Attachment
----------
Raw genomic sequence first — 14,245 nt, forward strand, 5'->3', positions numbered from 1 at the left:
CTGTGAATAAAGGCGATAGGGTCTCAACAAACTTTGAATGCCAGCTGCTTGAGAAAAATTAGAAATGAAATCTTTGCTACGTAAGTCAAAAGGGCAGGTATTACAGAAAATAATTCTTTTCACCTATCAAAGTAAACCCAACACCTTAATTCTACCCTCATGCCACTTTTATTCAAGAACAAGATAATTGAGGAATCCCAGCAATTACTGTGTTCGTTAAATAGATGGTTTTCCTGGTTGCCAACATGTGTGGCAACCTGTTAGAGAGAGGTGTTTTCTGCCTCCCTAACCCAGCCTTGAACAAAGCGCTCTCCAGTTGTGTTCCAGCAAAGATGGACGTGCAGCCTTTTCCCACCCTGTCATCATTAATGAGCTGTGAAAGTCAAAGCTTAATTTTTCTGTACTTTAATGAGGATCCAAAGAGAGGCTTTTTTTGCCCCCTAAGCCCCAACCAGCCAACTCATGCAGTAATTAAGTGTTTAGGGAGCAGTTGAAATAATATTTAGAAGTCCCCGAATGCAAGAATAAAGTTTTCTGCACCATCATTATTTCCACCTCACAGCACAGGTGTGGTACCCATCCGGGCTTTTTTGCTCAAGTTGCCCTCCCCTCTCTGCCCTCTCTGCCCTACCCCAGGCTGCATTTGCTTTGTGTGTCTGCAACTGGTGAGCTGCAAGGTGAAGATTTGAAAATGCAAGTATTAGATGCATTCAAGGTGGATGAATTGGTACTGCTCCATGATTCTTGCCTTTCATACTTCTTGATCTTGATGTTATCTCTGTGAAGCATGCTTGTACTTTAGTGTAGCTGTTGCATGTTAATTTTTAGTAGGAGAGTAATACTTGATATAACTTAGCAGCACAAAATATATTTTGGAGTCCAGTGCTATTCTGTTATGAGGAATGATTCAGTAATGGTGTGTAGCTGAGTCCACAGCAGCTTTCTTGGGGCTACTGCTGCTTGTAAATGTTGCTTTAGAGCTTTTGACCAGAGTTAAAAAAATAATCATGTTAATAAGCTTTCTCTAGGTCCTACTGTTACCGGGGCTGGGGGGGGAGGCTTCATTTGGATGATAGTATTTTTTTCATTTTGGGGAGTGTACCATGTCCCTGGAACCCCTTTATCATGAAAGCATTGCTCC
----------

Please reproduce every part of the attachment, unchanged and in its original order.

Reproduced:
Raw genomic sequence first — 14,245 nt, forward strand, 5'->3', positions numbered from 1 at the left:
CTGTGAATAAAGGCGATAGGGTCTCAACAAACTTTGAATGCCAGCTGCTTGAGAAAAATTAGAAATGAAATCTTTGCTACGTAAGTCAAAAGGGCAGGTATTACAGAAAATAATTCTTTTCACCTATCAAAGTAAACCCAACACCTTAATTCTACCCTCATGCCACTTTTATTCAAGAACAAGATAATTGAGGAATCCCAGCAATTACTGTGTTCGTTAAATAGATGGTTTTCCTGGTTGCCAACATGTGTGGCAACCTGTTAGAGAGAGGTGTTTTCTGCCTCCCTAACCCAGCCTTGAACAAAGCGCTCTCCAGTTGTGTTCCAGCAAAGATGGACGTGCAGCCTTTTCCCACCCTGTCATCATTAATGAGCTGTGAAAGTCAAAGCTTAATTTTTCTGTACTTTAATGAGGATCCAAAGAGAGGCTTTTTTTGCCCCCTAAGCCCCAACCAGCCAACTCATGCAGTAATTAAGTGTTTAGGGAGCAGTTGAAATAATATTTAGAAGTCCCCGAATGCAAGAATAAAGTTTTCTGCACCATCATTATTTCCACCTCACAGCACAGGTGTGGTACCCATCCGGGCTTTTTTGCTCAAGTTGCCCTCCCCTCTCTGCCCTCTCTGCCCTACCCCAGGCTGCATTTGCTTTGTGTGTCTGCAACTGGTGAGCTGCAAGGTGAAGATTTGAAAATGCAAGTATTAGATGCATTCAAGGTGGATGAATTGGTACTGCTCCATGATTCTTGCCTTTCATACTTCTTGATCTTGATGTTATCTCTGTGAAGCATGCTTGTACTTTAGTGTAGCTGTTGCATGTTAATTTTTAGTAGGAGAGTAATACTTGATATAACTTAGCAGCACAAAATATATTTTGGAGTCCAGTGCTATTCTGTTATGAGGAATGATTCAGTAATGGTGTGTAGCTGAGTCCACAGCAGCTTTCTTGGGGCTACTGCTGCTTGTAAATGTTGCTTTAGAGCTTTTGACCAGAGTTAAAAAAATAATCATGTTAATAAGCTTTCTCTAGGTCCTACTGTTACCGGGGCTGGGGGGGGAGGCTTCATTTGGATGATAGTATTTTTTTCATTTTGGGGAGTGTACCATGTCCCTGGAACCCCTTTATCATGAAAGCATTGCTCC